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Title: Pesticides drive differential leaf litter decomposition and mosquito colonisation dynamics in lentic conditions.
Authors: Mutshekwa, Thendo.
Mugwedi, Lutendo.
Wasserman, Ryan John.
Cuthbert, Ross N.
Dondofema, Farai.
University of Venda
University of Venda
Rhodes University
South African Institute for Aquatic Biodiversity
University of Venda
School of Biology and Environmental Sciences
Keywords: Mosquito larvae.;Organophosphate.;Pyrethroid.;Neonicotinoid.;Allochthonous inputs.;Macadamia.
Issue Date: 2022
Publisher: Elsevier
Abstract: Global contamination of freshwater ecosystems by chemical compounds, such as pesticides, may exert high pressure on biologically-driven organic matter decomposition. These pollutants may also impair the quality of organic sub strates for colonising invertebrates and reduce primary productivity by decreasing the abundance of phytoplankton. In southern Africa, increasing pesticide usage associated with macadamia plantations, in particular, presents a growing risk to freshwater ecosystems. Here, we examined macadamia (Macadamia integrifolia) leaf litter decomposition fol lowing exposure to three pesticides (i.e., Karate Zeon 10 CS (lambda-cyhalothrin), Mulan 20 AS (acetamiprid), Pyrinex 250 CS (chlorpyrifos)) used commonly in macadamia plantations, via an ex-situ microcosm approach. We examined mosquito colonisation of these microcosms as semi-aquatic macroinvertebrates which form a significant component of aquatic communities within standing waters. Macadamia leaf litter tended to decompose faster when exposed to Karate and Pyrinex pesticide treatments. Additionally, chlorophyll-a, conductivity, total dissolved solids, and pH dif fered among pesticide treatments and controls, with pesticides (Karate Zeon and Mulan) tending to reduce chlorophyll-a concentrations. Overall, pesticide treatments promoted mosquito (i.e., Culex spp.) and pupal abun dances. In terms of dominant aquatic mosquito group abundances (i.e., Anopheles spp., Culex spp.), the effect of pesti cides differed significantly among pesticide types, with Pyrinex and Mulan treatments having higher mosquitoabundances in comparison to Karate Zeon and pesticide-free treatments. These findings collectively demonstrate that common pesticides used in the macadamia plantation may exert pressure on adjacent freshwater communities by shaping leaf-litter decomposition, semi-aquatic macroinvertebrate colonisation dynamics, and chlorophyll-a.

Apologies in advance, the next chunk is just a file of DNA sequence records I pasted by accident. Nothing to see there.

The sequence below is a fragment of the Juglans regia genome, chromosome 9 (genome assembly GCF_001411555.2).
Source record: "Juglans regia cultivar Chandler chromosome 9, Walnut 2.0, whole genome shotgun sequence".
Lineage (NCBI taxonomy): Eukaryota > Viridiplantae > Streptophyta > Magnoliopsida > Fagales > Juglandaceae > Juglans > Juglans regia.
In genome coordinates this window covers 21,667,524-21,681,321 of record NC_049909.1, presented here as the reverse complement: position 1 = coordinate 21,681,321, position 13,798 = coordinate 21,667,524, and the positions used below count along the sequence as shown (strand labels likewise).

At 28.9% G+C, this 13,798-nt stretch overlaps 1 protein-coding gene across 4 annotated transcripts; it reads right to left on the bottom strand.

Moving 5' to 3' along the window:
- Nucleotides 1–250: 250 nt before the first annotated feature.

DOI: 10.1016/j.scitotenv.2022.156320
Appears in Collections:Journal articles

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